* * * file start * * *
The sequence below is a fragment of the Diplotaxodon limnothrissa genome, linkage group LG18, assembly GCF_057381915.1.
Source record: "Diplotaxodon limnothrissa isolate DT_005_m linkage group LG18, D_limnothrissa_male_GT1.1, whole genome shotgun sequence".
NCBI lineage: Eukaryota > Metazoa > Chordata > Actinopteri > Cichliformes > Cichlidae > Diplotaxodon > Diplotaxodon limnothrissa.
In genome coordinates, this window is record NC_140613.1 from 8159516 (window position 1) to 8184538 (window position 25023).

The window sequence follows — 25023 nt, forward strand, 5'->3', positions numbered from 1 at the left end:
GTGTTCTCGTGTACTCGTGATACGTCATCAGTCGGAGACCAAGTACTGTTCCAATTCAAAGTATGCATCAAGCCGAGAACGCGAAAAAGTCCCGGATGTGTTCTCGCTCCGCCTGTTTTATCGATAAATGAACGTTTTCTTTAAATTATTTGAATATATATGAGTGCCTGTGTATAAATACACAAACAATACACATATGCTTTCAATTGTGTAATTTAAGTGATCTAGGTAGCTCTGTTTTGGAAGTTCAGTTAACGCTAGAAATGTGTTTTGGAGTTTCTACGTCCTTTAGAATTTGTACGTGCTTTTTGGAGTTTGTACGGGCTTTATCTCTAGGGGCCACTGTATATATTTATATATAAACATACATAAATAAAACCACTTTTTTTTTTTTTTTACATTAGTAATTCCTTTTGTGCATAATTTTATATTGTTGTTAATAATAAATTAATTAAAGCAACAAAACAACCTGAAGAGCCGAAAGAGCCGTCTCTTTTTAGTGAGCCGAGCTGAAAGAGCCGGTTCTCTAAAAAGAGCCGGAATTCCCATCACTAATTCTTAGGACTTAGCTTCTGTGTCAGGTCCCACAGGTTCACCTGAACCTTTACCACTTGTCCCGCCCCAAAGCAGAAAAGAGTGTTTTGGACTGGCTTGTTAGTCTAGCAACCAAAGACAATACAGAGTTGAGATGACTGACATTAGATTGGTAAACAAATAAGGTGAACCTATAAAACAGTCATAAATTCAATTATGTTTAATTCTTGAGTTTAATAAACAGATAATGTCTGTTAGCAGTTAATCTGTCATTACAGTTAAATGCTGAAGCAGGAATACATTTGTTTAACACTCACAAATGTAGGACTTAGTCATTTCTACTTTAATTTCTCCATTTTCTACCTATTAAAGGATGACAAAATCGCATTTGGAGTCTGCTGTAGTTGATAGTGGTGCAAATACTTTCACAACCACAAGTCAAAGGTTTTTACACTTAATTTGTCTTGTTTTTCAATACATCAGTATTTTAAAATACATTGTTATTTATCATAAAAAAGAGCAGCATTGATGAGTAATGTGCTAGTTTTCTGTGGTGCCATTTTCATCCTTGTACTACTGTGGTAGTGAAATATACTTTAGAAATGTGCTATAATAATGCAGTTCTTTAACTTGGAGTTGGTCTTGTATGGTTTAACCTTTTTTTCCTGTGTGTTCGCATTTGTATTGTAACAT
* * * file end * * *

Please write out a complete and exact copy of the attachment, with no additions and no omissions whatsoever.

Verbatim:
The sequence below is a fragment of the Diplotaxodon limnothrissa genome, linkage group LG18, assembly GCF_057381915.1.
Source record: "Diplotaxodon limnothrissa isolate DT_005_m linkage group LG18, D_limnothrissa_male_GT1.1, whole genome shotgun sequence".
NCBI lineage: Eukaryota > Metazoa > Chordata > Actinopteri > Cichliformes > Cichlidae > Diplotaxodon > Diplotaxodon limnothrissa.
In genome coordinates, this window is record NC_140613.1 from 8159516 (window position 1) to 8184538 (window position 25023).

The window sequence follows — 25023 nt, forward strand, 5'->3', positions numbered from 1 at the left end:
GTGTTCTCGTGTACTCGTGATACGTCATCAGTCGGAGACCAAGTACTGTTCCAATTCAAAGTATGCATCAAGCCGAGAACGCGAAAAAGTCCCGGATGTGTTCTCGCTCCGCCTGTTTTATCGATAAATGAACGTTTTCTTTAAATTATTTGAATATATATGAGTGCCTGTGTATAAATACACAAACAATACACATATGCTTTCAATTGTGTAATTTAAGTGATCTAGGTAGCTCTGTTTTGGAAGTTCAGTTAACGCTAGAAATGTGTTTTGGAGTTTCTACGTCCTTTAGAATTTGTACGTGCTTTTTGGAGTTTGTACGGGCTTTATCTCTAGGGGCCACTGTATATATTTATATATAAACATACATAAATAAAACCACTTTTTTTTTTTTTTTACATTAGTAATTCCTTTTGTGCATAATTTTATATTGTTGTTAATAATAAATTAATTAAAGCAACAAAACAACCTGAAGAGCCGAAAGAGCCGTCTCTTTTTAGTGAGCCGAGCTGAAAGAGCCGGTTCTCTAAAAAGAGCCGGAATTCCCATCACTAATTCTTAGGACTTAGCTTCTGTGTCAGGTCCCACAGGTTCACCTGAACCTTTACCACTTGTCCCGCCCCAAAGCAGAAAAGAGTGTTTTGGACTGGCTTGTTAGTCTAGCAACCAAAGACAATACAGAGTTGAGATGACTGACATTAGATTGGTAAACAAATAAGGTGAACCTATAAAACAGTCATAAATTCAATTATGTTTAATTCTTGAGTTTAATAAACAGATAATGTCTGTTAGCAGTTAATCTGTCATTACAGTTAAATGCTGAAGCAGGAATACATTTGTTTAACACTCACAAATGTAGGACTTAGTCATTTCTACTTTAATTTCTCCATTTTCTACCTATTAAAGGATGACAAAATCGCATTTGGAGTCTGCTGTAGTTGATAGTGGTGCAAATACTTTCACAACCACAAGTCAAAGGTTTTTACACTTAATTTGTCTTGTTTTTCAATACATCAGTATTTTAAAATACATTGTTATTTATCATAAAAAAGAGCAGCATTGATGAGTAATGTGCTAGTTTTCTGTGGTGCCATTTTCATCCTTGTACTACTGTGGTAGTGAAATATACTTTAGAAATGTGCTATAATAATGCAGTTCTTTAACTTGGAGTTGGTCTTGTATGGTTTAACCTTTTTTTCCTGTGTGTTCGCATTTGTATTGTAACAT